VA’s Plan to Improve Internal Shortcomings in the Fee Basis Program
The VFW believes VA is finally taking the shortcomings in the traditional Fee Basis Program seriously. Since the release of the 2011 NAPA report, VA has initiated an ambitious plan to meet many of the NAPA recommendations by significantly overhauling referral management processes. The initiative, known as Non-VA Care Coordination, (NVCC) seeks to establish end-to-end documentation for patients admitted to civilian facilities. If properly implemented, NVCC will also standardize all business rules to document the reasons for using the Fee program, thereby facilitating administrative and clinical reviews of such decisions. It is designed to establish a system-wide practice that will avail veterans to all internal services, such as sharing agreements with DoD and university affiliates before being referred into the Fee program. NVCC is intended to decrease missed appointments by engaging veterans in the appointment management process, and will also move VA to a system of form templates to smooth out the paperwork and create a database that is searchable. A fully implemented NVCC program would also notify patients when Fee Basis – or non-VA, as it is now referred to – care is available to them. Through bulk purchasing of care, NVCC will hopefully save money and standardize the care provided across the country, leading to better outcomes for veterans and metrics for VA to use for continuous improvement of the program.
The VFW will be watching how NVCC is implemented, both at Central Office and across the country. We believe it is vitally important that such an ambitious program not reside solely within VA Central Office. It must be implemented at the local level, even if the up-front costs are high. We must not allow more failings at VA because of low morale or a culture of indifference. The changes envisioned must take effect. Today, NVCC stands as the best vehicle for these changes to take place, and we fully support the stated goals of the program.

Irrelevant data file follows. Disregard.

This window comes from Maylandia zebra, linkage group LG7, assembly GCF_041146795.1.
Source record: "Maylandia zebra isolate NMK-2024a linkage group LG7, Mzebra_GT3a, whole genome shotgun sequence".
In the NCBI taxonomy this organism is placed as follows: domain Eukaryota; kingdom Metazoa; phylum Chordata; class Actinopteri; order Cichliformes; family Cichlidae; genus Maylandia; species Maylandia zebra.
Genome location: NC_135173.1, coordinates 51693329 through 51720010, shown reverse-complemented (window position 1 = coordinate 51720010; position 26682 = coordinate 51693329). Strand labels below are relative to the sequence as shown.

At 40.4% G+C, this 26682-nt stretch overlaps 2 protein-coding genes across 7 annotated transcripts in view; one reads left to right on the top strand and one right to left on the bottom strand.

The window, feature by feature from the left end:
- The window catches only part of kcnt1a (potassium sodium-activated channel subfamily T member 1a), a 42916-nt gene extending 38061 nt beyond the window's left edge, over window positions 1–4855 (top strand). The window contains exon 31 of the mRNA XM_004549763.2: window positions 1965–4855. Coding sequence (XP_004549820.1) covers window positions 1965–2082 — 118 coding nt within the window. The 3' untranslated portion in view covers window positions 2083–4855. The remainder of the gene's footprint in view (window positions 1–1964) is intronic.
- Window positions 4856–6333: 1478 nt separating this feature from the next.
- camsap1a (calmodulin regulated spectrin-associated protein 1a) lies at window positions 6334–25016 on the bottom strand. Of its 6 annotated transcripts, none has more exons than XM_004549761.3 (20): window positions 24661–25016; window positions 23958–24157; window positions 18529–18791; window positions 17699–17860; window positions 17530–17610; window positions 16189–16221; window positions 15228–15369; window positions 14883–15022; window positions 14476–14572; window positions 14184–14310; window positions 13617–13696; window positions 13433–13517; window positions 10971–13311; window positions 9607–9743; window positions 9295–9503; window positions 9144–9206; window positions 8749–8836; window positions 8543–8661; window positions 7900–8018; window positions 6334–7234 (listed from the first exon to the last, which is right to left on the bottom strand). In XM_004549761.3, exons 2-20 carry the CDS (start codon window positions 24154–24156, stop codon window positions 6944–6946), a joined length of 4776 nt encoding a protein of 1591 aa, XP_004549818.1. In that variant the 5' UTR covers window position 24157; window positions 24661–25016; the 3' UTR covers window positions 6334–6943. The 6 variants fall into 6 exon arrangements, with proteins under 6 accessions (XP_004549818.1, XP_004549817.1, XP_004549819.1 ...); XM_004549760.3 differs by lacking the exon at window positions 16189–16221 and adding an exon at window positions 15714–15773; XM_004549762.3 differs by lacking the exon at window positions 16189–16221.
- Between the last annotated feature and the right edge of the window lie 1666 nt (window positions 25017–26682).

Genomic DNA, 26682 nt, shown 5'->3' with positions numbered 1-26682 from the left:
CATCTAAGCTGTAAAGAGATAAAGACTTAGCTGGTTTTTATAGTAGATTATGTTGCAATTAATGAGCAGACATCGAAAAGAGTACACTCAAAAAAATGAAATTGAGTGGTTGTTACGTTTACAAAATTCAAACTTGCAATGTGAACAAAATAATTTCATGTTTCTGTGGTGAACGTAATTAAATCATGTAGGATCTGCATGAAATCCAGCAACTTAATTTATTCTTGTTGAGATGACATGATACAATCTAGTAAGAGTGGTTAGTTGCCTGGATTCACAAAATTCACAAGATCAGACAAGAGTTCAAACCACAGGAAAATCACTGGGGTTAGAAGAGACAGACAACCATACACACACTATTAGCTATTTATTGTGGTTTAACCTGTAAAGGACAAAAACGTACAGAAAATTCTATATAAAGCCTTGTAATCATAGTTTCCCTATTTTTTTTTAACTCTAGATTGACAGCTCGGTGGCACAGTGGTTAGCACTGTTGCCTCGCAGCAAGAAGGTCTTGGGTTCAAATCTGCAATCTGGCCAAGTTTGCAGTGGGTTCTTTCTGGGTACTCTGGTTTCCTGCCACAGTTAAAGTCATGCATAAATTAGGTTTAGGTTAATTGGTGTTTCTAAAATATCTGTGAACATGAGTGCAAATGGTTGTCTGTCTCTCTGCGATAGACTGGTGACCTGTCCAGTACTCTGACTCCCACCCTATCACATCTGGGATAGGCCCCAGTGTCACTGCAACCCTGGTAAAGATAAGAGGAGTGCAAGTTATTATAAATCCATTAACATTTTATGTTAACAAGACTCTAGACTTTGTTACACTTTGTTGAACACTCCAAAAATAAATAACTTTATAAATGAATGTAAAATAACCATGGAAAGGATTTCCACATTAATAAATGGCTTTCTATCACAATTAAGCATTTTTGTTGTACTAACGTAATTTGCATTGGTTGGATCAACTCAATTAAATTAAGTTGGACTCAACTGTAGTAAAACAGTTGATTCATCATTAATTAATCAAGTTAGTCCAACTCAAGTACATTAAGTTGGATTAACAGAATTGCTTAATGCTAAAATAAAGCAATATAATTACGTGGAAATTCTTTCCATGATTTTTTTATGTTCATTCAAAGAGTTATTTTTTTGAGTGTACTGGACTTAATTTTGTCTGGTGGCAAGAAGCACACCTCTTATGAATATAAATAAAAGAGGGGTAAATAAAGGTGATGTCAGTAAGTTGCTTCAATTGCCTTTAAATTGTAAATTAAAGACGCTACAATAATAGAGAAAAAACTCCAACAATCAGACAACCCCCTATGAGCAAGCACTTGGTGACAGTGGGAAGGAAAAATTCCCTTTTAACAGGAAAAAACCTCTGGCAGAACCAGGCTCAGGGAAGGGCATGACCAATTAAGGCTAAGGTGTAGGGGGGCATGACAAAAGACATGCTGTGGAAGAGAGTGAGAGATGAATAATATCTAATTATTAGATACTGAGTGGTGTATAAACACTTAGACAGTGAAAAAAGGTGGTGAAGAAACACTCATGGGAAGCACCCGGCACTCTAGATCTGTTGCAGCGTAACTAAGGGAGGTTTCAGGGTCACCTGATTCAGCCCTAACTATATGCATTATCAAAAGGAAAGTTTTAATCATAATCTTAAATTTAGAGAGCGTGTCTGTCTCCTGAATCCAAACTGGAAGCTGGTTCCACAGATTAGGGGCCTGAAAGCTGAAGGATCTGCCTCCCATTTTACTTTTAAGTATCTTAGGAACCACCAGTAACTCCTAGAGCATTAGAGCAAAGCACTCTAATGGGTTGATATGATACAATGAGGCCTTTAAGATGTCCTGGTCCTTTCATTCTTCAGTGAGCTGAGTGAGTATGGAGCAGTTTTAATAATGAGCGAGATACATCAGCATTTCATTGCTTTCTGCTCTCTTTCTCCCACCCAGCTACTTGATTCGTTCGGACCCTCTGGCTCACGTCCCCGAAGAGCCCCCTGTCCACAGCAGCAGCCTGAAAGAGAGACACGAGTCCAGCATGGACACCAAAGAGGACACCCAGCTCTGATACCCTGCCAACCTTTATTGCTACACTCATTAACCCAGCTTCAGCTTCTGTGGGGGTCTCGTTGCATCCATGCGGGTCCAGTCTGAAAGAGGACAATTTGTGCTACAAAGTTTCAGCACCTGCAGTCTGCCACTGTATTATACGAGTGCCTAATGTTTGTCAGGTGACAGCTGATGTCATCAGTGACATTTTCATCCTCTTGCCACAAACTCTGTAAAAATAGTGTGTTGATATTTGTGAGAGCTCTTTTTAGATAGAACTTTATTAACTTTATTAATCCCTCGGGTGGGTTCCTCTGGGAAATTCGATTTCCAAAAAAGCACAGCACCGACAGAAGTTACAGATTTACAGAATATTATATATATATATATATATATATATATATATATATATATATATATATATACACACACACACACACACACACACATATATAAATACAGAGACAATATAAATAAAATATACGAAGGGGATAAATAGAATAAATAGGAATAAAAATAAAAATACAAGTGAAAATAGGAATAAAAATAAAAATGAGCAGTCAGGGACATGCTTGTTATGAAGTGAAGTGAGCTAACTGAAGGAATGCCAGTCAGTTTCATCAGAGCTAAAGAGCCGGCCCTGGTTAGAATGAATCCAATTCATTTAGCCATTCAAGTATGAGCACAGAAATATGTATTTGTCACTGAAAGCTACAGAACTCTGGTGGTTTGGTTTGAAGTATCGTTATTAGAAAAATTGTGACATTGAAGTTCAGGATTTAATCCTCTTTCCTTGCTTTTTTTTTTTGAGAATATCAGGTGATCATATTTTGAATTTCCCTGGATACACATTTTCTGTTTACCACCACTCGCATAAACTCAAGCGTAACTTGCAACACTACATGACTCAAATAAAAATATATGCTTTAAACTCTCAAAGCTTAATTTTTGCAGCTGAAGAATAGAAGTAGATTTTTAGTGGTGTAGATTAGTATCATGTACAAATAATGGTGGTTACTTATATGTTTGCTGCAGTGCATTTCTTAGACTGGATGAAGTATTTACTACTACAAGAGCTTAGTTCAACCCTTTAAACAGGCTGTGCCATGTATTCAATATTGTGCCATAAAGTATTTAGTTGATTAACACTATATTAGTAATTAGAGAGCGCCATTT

VA has a tall order ahead. PCCC must retain the successes of Project HERO, and NVCC must fix the internal shortcomings of the traditional Fee program. None of these changes will succeed without leadership. In the end, it always comes back to leadership. Leaders at the highest levels of VA must commit themselves to a coherent and sensible approach that meets each of these objectives. Policies that are made must be clear, comprehensive and must be enforced at all levels within VA. Solutions must leverage the best practices in program management, design and information technology. Any long-term success must also include cultivating relationships with a number of entities in the private sector that believe VA is a capable and responsible partner.
The VFW believes these shortcomings represent a clear-cut opportunity to fix a badly broken system, and we are confident that veterans can receive better quality of care with greater coordination at a lower cost. With that in mind, the VFW hopes this committee will take a holistic approach to fixing the Fee program. Each circumstance that we resolve creates opportunity, and a systematic fix has the potential to both save a considerable amount of money and improve the quality of care for veterans using the program.
Madam Chairwoman, this concludes my statement. I am pleased to address any questions you or other members of the committee may have.